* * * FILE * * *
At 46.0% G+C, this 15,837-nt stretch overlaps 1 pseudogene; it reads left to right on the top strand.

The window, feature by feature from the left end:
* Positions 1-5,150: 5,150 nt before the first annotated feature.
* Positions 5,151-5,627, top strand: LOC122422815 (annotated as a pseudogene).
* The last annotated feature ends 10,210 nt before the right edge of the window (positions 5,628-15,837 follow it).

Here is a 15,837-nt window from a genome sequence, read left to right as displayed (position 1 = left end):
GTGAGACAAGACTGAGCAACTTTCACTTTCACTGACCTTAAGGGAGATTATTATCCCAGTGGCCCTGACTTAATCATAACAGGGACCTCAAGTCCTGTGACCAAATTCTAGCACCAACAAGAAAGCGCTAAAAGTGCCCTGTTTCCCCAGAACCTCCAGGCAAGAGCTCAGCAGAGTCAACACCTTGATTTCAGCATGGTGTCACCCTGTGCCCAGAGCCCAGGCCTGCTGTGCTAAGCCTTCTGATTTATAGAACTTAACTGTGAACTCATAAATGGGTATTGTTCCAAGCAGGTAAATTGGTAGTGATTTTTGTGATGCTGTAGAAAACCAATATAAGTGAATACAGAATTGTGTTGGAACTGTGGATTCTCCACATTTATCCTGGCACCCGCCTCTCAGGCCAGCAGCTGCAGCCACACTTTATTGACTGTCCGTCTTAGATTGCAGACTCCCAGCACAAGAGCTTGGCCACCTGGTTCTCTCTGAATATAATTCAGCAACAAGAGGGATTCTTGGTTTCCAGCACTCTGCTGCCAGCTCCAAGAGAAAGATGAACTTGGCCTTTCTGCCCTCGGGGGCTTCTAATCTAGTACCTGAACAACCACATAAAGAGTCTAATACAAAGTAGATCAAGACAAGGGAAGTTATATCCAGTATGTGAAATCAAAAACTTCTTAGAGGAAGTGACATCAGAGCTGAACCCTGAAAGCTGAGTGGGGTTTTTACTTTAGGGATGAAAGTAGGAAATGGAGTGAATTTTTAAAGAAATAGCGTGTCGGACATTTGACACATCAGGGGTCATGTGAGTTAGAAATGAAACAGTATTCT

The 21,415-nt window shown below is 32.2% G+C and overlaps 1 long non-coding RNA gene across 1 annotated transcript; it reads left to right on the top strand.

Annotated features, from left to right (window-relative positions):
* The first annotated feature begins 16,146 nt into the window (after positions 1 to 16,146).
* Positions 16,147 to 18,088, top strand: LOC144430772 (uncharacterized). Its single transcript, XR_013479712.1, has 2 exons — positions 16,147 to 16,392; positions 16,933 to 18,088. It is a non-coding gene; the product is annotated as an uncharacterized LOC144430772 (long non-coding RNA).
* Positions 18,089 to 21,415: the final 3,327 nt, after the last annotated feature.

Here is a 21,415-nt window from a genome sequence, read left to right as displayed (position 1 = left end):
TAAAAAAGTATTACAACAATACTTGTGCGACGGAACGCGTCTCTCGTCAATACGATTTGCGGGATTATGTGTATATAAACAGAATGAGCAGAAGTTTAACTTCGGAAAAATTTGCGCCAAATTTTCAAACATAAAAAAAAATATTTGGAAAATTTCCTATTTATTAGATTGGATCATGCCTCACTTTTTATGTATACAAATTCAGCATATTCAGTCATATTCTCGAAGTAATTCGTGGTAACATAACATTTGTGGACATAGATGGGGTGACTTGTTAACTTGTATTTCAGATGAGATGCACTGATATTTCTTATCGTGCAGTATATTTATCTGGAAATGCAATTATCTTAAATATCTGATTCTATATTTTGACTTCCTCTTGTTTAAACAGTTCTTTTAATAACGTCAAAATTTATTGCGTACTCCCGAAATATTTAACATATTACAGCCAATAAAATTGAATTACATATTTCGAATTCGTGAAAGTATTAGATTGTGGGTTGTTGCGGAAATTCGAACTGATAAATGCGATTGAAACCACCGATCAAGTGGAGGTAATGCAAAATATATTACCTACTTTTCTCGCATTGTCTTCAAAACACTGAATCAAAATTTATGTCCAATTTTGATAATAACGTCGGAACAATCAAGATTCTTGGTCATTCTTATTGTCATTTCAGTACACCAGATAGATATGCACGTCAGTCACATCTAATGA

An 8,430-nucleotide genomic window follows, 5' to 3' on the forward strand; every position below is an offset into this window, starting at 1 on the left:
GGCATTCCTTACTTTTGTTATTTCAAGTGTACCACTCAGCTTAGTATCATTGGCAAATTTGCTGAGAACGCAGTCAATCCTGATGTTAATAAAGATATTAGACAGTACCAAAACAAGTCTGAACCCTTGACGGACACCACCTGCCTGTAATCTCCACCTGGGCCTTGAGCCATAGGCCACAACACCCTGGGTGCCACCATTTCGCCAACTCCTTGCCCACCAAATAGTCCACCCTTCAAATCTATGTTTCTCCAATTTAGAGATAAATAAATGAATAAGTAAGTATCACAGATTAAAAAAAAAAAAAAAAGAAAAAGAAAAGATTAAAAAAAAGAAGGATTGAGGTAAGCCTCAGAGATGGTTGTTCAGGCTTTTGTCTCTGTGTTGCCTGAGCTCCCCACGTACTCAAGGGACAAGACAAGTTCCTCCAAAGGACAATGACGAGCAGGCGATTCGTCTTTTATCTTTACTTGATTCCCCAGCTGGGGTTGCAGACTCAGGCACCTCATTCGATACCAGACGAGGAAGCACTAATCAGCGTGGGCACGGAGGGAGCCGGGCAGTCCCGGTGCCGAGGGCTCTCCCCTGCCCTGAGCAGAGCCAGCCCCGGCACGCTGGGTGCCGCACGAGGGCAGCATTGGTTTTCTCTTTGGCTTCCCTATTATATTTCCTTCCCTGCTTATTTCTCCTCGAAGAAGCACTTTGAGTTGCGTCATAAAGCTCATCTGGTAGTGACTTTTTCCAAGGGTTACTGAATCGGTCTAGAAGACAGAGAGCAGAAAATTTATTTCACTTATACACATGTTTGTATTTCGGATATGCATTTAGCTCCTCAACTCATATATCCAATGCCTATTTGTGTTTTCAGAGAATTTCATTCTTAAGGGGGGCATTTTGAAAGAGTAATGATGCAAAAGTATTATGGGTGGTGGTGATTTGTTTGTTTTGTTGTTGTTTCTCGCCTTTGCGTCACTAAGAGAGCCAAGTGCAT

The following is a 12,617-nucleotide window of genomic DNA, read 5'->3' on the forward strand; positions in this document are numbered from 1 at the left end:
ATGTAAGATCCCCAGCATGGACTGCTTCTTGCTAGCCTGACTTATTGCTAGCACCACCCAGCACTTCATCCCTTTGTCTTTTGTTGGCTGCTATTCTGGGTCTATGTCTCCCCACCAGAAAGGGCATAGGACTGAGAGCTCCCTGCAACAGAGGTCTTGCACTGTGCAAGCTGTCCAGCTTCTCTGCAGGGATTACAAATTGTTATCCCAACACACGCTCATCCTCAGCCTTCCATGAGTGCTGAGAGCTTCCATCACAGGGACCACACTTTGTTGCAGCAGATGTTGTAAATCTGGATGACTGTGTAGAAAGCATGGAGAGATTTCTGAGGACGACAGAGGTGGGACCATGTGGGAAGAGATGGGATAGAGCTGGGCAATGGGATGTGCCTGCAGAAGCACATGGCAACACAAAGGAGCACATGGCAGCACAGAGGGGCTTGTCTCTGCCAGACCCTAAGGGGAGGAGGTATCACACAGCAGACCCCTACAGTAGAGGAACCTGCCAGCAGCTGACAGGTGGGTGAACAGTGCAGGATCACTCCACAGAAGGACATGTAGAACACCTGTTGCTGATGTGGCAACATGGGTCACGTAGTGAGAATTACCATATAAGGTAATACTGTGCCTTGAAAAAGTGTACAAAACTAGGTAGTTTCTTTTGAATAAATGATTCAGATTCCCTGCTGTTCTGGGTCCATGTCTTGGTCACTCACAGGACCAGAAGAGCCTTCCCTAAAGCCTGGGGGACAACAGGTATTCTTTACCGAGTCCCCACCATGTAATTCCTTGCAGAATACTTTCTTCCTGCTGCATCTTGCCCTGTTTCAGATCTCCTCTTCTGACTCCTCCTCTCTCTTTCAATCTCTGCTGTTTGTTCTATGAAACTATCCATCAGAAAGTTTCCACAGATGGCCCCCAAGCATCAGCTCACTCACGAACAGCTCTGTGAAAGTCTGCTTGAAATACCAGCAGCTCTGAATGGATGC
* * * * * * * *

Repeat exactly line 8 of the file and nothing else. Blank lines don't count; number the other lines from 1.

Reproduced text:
The 21,415-nt window shown below is 32.2% G+C and overlaps 1 long non-coding RNA gene across 1 annotated transcript; it reads left to right on the top strand.